School reaches out to non-English-speaking parents |

School reaches out to non-English-speaking parents

by Maggie O'Neill
Appeal Staff Writer
Rick Gunn/Nevada Appeal Roxanna Cano, 7 months, sits with her sister Alejandra (not shown) during last year's Hispanic Community Information Night at Bordewich-Bray Elementary School.

Staff at Bordewich-Bray Elementary School find it difficult to break through barriers with parents who only speak Spanish and get them involved at the school.

Some 150 invitations were sent to those parents inviting them to “Noche Hispaña,” scheduled from 6-7:30 p.m. Monday. As of yesterday, one parent had responded.

“We are hoping that maybe our mail didn’t reach some of them yet,” said Pat Borst, an English as a second language teacher at the school. “We put in enclosures to return to us.”

The school’s first Hispanic Information Night last year featured several area agencies that provided information on their services.

“Last year was a huge success, but we had way too many things going on,” said Evelia Reyes, an ESL paraprofessional at Bordewich-Bray.

Monday night’s event will target reading to children, information on citizenship and becoming involved at the school.

“This is also the time when we’re going to try and recruit parents to volunteer,” Reyes said. “Even though these parents may speak no English, a lot of them do want to be involved, but they just don’t know how.”

At the elementary school level, Bordewich-Bray has the Carson City School District’s third largest population of limited-English proficient students. These students make up 21.9 percent of the student body, according to

Empire Elementary School at 64.2 percent and Mark Twain Elementary School at 36.3 percent, have even more students with limited understanding of English.

“We all know when parents are more involved, the kids will have more success academically,” Borst said.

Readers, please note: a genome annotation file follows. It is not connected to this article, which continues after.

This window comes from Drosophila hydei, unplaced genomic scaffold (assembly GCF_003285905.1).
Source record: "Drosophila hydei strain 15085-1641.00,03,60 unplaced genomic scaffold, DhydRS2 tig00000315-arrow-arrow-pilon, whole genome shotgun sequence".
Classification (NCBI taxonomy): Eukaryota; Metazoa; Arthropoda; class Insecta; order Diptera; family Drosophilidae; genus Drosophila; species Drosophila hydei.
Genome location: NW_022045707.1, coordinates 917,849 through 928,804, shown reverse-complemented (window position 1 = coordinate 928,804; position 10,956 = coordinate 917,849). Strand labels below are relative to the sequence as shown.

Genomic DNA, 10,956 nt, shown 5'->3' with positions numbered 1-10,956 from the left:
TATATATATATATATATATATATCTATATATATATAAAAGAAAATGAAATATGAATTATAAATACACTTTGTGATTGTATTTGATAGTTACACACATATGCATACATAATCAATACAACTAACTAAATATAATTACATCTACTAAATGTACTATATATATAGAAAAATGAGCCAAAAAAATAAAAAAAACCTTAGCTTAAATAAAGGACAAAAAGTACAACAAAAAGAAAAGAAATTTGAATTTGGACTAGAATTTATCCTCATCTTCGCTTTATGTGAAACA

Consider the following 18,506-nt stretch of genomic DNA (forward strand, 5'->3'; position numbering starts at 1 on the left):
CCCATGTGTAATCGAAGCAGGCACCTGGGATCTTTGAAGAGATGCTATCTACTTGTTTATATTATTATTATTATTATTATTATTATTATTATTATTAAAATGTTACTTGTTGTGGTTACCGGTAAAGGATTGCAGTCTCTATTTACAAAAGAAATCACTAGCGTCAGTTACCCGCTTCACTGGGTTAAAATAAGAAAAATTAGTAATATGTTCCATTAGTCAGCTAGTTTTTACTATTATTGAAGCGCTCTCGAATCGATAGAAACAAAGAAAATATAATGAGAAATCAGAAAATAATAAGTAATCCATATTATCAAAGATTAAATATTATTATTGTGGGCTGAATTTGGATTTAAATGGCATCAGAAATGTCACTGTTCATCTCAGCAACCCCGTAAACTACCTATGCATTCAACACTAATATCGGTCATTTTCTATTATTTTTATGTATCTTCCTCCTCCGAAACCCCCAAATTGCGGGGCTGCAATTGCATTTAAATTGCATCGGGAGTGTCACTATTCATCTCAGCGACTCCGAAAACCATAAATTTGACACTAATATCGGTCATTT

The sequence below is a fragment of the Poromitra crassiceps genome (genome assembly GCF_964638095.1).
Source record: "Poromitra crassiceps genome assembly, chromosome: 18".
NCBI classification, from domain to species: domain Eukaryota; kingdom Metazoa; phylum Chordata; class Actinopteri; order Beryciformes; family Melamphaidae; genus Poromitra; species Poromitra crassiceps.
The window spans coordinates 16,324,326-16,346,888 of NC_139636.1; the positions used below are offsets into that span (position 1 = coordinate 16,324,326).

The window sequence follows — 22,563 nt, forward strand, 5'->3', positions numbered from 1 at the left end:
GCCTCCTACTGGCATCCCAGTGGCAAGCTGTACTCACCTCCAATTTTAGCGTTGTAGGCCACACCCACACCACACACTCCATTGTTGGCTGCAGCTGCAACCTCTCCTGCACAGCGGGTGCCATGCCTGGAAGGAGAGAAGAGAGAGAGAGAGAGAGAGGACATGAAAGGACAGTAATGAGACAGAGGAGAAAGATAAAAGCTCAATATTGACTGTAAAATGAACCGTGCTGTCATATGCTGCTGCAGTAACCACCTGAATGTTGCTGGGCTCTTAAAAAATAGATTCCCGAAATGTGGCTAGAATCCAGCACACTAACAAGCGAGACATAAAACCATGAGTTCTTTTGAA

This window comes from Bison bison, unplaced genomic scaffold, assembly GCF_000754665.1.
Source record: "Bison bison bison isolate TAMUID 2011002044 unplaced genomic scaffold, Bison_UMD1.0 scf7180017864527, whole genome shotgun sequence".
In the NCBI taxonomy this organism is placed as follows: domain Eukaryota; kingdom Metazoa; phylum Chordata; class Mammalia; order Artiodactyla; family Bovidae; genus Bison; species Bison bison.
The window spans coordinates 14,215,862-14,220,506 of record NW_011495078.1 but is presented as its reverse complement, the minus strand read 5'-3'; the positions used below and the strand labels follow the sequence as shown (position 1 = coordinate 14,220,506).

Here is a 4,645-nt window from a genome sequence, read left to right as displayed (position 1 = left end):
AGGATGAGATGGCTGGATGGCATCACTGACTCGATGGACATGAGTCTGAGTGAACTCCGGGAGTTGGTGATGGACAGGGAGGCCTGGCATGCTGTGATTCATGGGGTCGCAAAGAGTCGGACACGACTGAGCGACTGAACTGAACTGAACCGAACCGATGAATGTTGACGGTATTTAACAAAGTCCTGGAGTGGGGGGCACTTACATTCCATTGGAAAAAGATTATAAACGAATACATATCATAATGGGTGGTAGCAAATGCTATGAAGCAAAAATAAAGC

In addition to Monday’s Noche Hispaña at Bordewich-Bray, several more nights may be scheduled that will cover other topics, like medical care or where to finance a home loan.

“Our big goal (of Noche Hispaña) is we are trying hard to get parents involved so they become more a part of the education process,” Borst said.

Several of the school’s reading specialists will be present to talk about the importance of reading. School staff will translate their comments into Spanish.

Parents should read to their children every night for at least 20 minutes, no matter what the language, Borst said.

“The parents need to understand that reading to (their children) in Spanish is equally as important as reading to them in English,” she said.

Volunteer opportunities for Spanish-speaking only parents at the school include ones in ESL classrooms and in the main office.

“There are always things to be done in the office,” Borst said. “I just had a secretary come to me and say they need help with phone calls to parents of Hispanic kids who are absent, to find out where they are.”

Parents can also work in the office stuffing peechee folders, in the library returning books or on the phones with Spanish-speaking parents.

The staff also want Hispanic parents to become involved in the parent-teacher association.

n Contact reporter Maggie O’Neill at or 881-1219.

Information Night

What: Noche Hispaña for Spanish


Where: Bordewich-Bray Elementary School, 110 Thompson St., in the cafeteria

When: 6-7:30 p.m. Monday

Information: Call Evelia Reyes at Bordewich at 283-2400.

Baby-sitting: Free at the event